Can you just sense the sinuous curl in the paper as it drifts from the trees?
It was breezy the day I took this picture, (and no, I was neither participant nor recipient!) and I shared for a moment in the feeling of exuberance the streamers portrayed.
Then I thought about what I’d do if this were my house. Those trees are tall and there is no way I’d be climbing a tall ladder in the windy weather to retrieve the strands. I could pull on the rolls, but I am sure they would obligingly break at the nearest perforation–that’s how they are designed.
I could find the kids that did it, and persuade them not to ever, ever do it again. I could wait for my own teenagers to grow up so they wouldn’t encourage it.
OR, I could just laugh and wave as cars drove past.
We’ve all been there, in moments we’d rather forget and can’t undo, and wished we were a million miles away from, and aren’t. Sometimes the only thing to do is accept the situation–and pray for rain!
~Each day brings its own gifts.~ ~Marcus Aurelius~
For example, here is a selection from the beginning of LOW TIDE: “The seagulls bounced around him, lighting just long enough to snatch up the pieces of bread, then hovering in the air, wings whipping, to wait for more…To his mind, it was one of the few places left that actually felt like Florida, with its century-old brick and clapboard shops and houses, the marina filled with shrimp and oyster boats and people who couldn’t care less about Disney World.”
Ms. McKenna takes an interesting approach to her series, in that the first four books take the time you rarely have with a mystery series to introduce you to a unique set of characters who live on the Florida coast, a romance that delights with its unfolding, and enough suspense to survive a hurricane!
You can buy each of the first four books of the series, LOW TIDE, RIPTIDE, WHAT WASHES UP, and LANDFALL separately. But if you’re like me, you’ll be hooked after the first one. Save yourself some money and buy the set.
Writing teacher Donald Maass in THE EMOTIONAL CRAFT OF FICTION says the way to pull readers into your writing is to engage them emotionally. Ms. McKenna does just that.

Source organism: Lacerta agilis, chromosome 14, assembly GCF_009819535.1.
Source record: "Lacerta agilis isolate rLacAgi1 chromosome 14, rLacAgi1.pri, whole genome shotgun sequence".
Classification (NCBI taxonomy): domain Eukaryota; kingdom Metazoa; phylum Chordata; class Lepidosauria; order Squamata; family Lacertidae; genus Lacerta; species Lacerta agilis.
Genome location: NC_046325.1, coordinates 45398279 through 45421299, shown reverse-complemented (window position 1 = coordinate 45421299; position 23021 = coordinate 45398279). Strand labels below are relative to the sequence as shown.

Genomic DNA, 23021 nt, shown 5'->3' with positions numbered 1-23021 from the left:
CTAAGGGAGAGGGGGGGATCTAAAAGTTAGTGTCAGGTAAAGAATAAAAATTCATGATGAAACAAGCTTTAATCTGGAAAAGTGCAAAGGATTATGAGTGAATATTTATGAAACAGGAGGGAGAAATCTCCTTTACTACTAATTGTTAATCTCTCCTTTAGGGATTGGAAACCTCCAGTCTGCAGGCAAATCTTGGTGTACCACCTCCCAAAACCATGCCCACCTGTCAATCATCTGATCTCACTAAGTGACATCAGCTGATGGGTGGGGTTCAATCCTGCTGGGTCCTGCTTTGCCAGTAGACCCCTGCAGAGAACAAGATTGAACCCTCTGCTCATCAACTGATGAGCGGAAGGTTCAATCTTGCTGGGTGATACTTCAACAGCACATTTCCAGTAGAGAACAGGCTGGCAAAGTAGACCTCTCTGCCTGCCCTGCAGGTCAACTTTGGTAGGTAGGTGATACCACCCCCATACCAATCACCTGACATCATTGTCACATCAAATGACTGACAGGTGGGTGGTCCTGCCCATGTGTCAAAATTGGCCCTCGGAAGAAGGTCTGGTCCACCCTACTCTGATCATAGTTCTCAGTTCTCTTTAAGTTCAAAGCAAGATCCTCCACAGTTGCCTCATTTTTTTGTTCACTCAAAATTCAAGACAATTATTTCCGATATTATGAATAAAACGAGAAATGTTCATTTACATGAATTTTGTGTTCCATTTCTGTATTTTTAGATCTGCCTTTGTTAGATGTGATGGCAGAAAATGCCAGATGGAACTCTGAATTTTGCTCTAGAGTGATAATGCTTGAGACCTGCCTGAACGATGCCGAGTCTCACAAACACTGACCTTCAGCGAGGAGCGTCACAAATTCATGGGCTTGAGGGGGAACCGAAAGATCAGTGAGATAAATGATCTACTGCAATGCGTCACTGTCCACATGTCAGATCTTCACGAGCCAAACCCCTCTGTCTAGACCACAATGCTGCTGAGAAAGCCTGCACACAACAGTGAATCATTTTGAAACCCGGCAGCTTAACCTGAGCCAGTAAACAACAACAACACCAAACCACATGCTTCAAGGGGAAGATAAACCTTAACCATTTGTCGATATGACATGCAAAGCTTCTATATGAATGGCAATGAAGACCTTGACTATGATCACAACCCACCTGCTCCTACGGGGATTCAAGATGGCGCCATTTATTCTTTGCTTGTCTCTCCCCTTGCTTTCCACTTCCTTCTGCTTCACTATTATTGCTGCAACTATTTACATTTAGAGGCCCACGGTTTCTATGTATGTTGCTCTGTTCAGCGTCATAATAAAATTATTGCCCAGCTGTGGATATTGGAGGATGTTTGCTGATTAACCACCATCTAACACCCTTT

Ansel Adams used to hoist his huge large-format camera onto the roof of his “woody” station wagon to get the exact shot that he wanted. He was working with plates, rather than film, which made getting just the right shot so important. He planned ahead.
I’m no Ansel Adams. Call me an impulse photographer. Yet, I was pleased when I discovered all seven of Adams’s “zones” in this snapshot, white to black.
I almost always use color in Zion National Park, yet black and white can equally dramatic. How can you lose when you are photographing red rocks and snow!
I work from my gut. I just work and out it comes.
I don’t know what it is until it’s finished
and often I title a piece after it’s done.
Call it chance, call it fate.
There’s more than one thing going on. ~Dale Chihuly~
I encountered these three roof lines in a historical district near the Phoenix Art Museum. They look alike, but are quite different.
Each is painted a slightly variant shade of blue. The windows they shelter are different. The supporting posts are lodged at different points on the roof. The third bears a chimney and a different medallion at the peak. It is almost as though each has proclaimed their own individuality, although staying related.
It’s like human triplets. I’ve often wondered about the practice of dressing identical triplets exactly alike. And then I hear that even then, mothers can tell them apart, knowing them so well from before birth.
We are all alike, and we are all different. And that’s okay!
The walls we build around ourselves
to keep out sadness
also keep out joy. ~Jim Rohn~